While Gabby Gillespie is on the air with a show called “Hip Hop from the Hilltop,” Elizabeth Sanders is in another room, passing on the requests and recording some very personal messages. The messages come from people who have loved ones incarcerated in one of the six state or federal prisons within the listening area. Those messages will be played back after the hip-hop show.
The calls come from cities all along the eastern coast of the U.S. and sometimes from as far away as Hawaii or the Virgin Islands. Nearly 5,000 people are locked up in the facilities in eastern Kentucky, Virginia and West Virginia.
Leaders welcome prisons here as a form of economic development, hoping to offset the loss of thousands of coal mining jobs. Recently, federal officials cleared the way to build another prison on a reclaimed mine site six miles outside of Whitesburg. That would add another 1,200 people to the region’s prison population.
The show is called “Calls From Home” and the messages are a once-a-week connection for many families.
A recent sampling of the things listeners heard:
“Keep your head up and keep your faith. Love you son.”
“Lilly had to run this race with her group at school and she finished and got a little medal.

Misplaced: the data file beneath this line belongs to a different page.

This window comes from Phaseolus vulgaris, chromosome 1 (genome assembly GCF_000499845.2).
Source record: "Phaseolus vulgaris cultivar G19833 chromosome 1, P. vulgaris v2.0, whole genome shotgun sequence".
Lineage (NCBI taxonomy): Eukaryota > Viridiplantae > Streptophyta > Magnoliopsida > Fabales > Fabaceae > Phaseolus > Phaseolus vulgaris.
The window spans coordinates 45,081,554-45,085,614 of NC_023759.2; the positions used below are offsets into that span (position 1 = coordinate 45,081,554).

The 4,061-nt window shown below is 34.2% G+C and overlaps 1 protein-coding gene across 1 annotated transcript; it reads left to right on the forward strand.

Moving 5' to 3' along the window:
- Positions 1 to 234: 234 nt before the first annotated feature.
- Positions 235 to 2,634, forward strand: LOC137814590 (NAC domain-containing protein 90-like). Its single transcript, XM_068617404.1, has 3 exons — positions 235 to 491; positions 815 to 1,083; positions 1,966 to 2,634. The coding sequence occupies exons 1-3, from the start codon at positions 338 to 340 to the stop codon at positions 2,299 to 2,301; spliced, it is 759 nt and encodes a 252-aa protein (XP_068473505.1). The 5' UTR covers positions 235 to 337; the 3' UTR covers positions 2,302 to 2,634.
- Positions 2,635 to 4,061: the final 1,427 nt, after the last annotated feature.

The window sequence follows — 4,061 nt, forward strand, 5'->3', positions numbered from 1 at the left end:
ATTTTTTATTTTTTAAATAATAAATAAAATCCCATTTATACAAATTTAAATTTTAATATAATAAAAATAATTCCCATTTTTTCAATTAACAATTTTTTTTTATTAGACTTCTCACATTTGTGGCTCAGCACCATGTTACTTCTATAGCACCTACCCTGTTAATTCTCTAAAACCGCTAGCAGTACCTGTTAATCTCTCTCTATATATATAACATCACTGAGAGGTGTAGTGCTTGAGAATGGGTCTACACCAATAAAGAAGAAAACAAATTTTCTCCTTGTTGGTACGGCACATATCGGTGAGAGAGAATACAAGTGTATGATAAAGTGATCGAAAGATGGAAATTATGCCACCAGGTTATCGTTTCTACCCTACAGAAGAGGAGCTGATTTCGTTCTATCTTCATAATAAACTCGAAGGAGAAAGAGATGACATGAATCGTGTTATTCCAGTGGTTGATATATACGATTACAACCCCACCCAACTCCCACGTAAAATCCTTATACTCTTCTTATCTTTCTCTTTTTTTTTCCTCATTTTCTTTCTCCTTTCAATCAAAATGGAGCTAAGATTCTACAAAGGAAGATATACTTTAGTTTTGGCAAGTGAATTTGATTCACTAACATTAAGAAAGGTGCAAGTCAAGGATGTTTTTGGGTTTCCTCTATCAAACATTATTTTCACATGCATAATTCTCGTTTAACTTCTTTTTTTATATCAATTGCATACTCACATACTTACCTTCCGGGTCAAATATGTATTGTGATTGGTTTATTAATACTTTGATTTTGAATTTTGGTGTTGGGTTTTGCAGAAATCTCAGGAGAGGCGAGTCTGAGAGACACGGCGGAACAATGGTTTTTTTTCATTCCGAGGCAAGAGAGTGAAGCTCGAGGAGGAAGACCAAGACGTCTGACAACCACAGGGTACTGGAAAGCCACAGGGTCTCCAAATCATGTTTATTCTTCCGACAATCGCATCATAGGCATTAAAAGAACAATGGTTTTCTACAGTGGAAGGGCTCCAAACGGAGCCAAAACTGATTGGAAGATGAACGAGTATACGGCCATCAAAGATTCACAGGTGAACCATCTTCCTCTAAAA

“”I’m hanging in here, trying to find a way to pay the rent.””I ate a little kiwi for breakfast, trying to stay healthy.”
Family members often can’t get to central Appalachia to visit their loved ones who are locked up.”We don’t have great public transportation here in the mountains,” Sanders said. “So it’s limited if you don’t have a car and then the time you need to get here, the hours, you have to have a place to stay, take off work…it’s rough.”
“It can be heart-wrenching to hear some of this but it also brings a lot of joy,” said Gilliespie.
The “Calls from Home” show began nearly 20 years ago almost by accident when a family member of an inmate in Virginia’s Red Onion Prison called in and asked to give a shout-out to her loved one over the air. The disc jockey on duty said “sure” and they soon realized a lot of inmates were tuning in. The station now has binders full of thank you letters from family members and inmates.
WMMT is part of Appalshop, the renowned nonprofit arts and film-making center. The shout-outs are usually quite simple. It’s all about hearing a friendly voice. But sometimes the news is sad. Callers have reported deaths in the family or ended a relationship. Children tell dads they wish they could come to school events.
“In an ideal situation, it wouldn’t be me recording,” Sanders said. “They’d be able to talk directly to their loved one and it wouldn’t have to air out for everyone to hear.”
Getting phone calls in and out of a prison can be difficult and expensive, so the board lights up when the station’s toll-free line opens. Surprisingly, there have been very few complaints about the show. Listeners seem to accept it as a public service and sometimes the messages are good for anyone to hear.
On a recent show, a grandmother from Roanoke, Va. told her grandson and his fellow inmates, “If we learn to treat each other like we love ourselves, the way we want to be treated, oh what a great world this would be.”
“A lot of people ignore folks who are locked up,” said Gillespie. “And you know, they’re as much a part of this community as anyone else in our eyes.”